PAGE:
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When designing ICT systems designers must remember that privacy is a fundamental human right for everybody. Here in the UK, Article 8 of the Human Rights Act 1998 deals with the right to privacy. Nearly every country in the world includes a right of privacy in its constitution.

Designers must also think of the privacy aspects. These include the two following separate but related concepts:

  • Information privacy, which involves the establishment of rules governing the collection and handling of personal data such as credit information, and medical and government records. It is also known as "data protection";
  • Privacy of communications, which covers the security and privacy of mail, telephones, e-mail and other forms of communication

Designers must also consider that privacy requirements will differ for different impairments and in different circumstances.

When using a public access terminal, privacy issues arise when:

Locating and accessing the terminal
Where queuing is likely, consideration should be given to some non-obstructive method of queue control such as variation in colour of flooring or pavement. The system should maintain privacy and security for the user;

Operating instructions
If audio output is used to provide private information to the user, then it should be through a telephone handset located at the terminal or through a headset connected through a standard mini jack to the terminal; however, it is essential that the position of the jack socket is standardised. If a handset is provided, inductive coupling and amplification should also be incorporated.

Non-confidential information can be output on a loudspeaker, but the volume should be a function of the ambient noise level;

Information, which is sensitive and private to the cardholder, should not be visible to any other person; screen filters improve privacy but often at the expense of visual quality. However, the user may wish to display information with large character size, but they should be made aware of the privacy problem.

Card and biometric identification systems can also raise privacy concerns:

Contactless smart cards are activated when in the range of the device. There are privacy implications with this form of card and problems when multiple cards or multiple systems are in close proximity eg. a person with a contactless bank card walks past an ATM whilst someone is using it - to whom does the machine respond?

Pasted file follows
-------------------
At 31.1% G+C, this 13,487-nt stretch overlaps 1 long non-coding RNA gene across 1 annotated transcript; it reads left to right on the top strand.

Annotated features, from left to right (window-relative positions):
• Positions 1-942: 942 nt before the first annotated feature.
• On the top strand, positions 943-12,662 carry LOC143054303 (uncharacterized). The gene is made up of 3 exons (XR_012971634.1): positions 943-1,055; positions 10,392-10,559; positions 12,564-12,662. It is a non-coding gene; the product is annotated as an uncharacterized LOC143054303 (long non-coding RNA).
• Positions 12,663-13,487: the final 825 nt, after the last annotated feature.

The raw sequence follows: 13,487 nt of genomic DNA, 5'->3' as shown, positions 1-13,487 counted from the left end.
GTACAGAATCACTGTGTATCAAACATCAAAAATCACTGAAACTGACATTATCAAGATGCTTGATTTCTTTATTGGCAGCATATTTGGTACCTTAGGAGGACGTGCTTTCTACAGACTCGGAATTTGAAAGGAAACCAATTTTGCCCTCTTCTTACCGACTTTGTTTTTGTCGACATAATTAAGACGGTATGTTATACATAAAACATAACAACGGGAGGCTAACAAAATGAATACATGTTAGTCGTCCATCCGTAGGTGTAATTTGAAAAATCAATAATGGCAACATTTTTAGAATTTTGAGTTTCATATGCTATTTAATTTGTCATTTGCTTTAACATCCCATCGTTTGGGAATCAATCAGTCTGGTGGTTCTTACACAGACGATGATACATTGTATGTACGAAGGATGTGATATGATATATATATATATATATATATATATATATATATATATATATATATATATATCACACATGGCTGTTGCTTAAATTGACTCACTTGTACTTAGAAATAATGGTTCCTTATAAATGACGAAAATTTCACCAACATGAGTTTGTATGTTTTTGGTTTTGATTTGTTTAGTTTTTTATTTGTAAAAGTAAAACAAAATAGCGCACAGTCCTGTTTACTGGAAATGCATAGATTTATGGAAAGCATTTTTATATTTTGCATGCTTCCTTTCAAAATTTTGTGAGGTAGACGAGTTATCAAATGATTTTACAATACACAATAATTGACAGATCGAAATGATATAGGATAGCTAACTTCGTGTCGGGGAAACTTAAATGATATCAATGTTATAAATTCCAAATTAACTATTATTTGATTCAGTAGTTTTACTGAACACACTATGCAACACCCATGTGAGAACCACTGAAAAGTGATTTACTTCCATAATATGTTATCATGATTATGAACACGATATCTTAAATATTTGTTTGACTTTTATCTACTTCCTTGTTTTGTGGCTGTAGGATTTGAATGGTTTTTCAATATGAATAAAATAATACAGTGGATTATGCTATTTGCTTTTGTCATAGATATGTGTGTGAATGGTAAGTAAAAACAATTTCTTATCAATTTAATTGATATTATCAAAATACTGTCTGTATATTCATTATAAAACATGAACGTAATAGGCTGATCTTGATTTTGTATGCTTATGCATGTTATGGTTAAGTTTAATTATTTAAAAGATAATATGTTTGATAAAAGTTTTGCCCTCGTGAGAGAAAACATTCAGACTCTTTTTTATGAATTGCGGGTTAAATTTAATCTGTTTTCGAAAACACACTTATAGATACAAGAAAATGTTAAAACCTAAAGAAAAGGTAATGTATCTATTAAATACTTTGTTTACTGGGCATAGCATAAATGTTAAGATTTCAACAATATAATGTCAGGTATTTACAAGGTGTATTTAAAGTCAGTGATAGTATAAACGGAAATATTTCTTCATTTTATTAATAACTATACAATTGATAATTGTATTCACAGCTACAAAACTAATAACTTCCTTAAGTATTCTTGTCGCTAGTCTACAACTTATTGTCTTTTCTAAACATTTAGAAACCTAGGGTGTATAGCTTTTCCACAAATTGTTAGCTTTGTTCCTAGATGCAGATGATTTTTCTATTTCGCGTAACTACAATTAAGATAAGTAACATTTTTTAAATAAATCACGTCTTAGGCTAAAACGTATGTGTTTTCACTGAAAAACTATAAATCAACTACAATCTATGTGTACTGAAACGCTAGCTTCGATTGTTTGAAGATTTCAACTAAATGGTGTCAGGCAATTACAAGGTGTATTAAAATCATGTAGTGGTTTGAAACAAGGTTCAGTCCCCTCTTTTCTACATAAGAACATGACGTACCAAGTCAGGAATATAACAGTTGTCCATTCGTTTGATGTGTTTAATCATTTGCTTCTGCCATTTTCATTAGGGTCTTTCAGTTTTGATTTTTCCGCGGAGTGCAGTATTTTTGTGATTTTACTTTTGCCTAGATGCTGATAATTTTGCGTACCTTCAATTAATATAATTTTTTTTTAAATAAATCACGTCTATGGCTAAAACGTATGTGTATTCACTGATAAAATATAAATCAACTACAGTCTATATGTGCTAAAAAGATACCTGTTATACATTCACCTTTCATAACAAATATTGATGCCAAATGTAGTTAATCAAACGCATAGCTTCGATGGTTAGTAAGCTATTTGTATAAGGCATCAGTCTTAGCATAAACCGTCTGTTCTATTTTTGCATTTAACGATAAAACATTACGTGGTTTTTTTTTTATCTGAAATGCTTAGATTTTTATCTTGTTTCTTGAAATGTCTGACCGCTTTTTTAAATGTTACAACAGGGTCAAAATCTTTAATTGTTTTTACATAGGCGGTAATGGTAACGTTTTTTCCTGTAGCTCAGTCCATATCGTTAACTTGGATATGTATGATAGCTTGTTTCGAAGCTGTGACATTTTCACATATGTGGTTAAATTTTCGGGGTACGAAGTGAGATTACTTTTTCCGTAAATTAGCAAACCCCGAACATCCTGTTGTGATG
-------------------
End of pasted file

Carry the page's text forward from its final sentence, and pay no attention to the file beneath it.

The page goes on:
In difference circumstances, a different degree of privacy will be appropriate. Identification of the user may be necessary especially if used as an electronic purse. Biometrics can enable this.

However, depending on cultural background, some users will feel that some biometric systems are a threat to their privacy or unacceptable for some other reason. Therefore designers should be sensitive to these aspects, otherwise consumers could decline to use the services.

With the introduction of electronic voting there is not only the privacy concern of using the electronic voting machine there is also the concern of what happens to the vote once it has been cast.

Voters expect their votes to be private and for no-one to know how they have cast their votes. Not only should voters be assured of privacy for their own peace of mind, but privacy should also be enforced to ensure that the voter has no means of proving to a third party which way they voted.

Unsupervised electronic voting introduces a number of problems into notions of privacy. Privacy is harder to ensure when voters are casting their votes in their own homes or in unsupervised public places.

With this advent of information technology, interest in the right of privacy has greatly increased. The potential of powerful computer systems has prompted demands for specific rules governing the collection and handling of personal information.

In many countries, the privacy concept has been fused with data protection, which interprets privacy in terms of management of personal information.

The expression of data protection in various laws varies. All require that personal information must be:

  • obtained fairly and lawfully
  • used only for the original specified purpose
  • adequate, relevant and not excessive to purpose
  • accurate and up to date
  • accessible to the subject
  • kept secure
  • destroyed after its purpose is completed

As well as keeping in the mind the above points, an ICT system designer should finally remember that unless a user feels that what he believes to be private is private, he or she will not make use of ICT based services.

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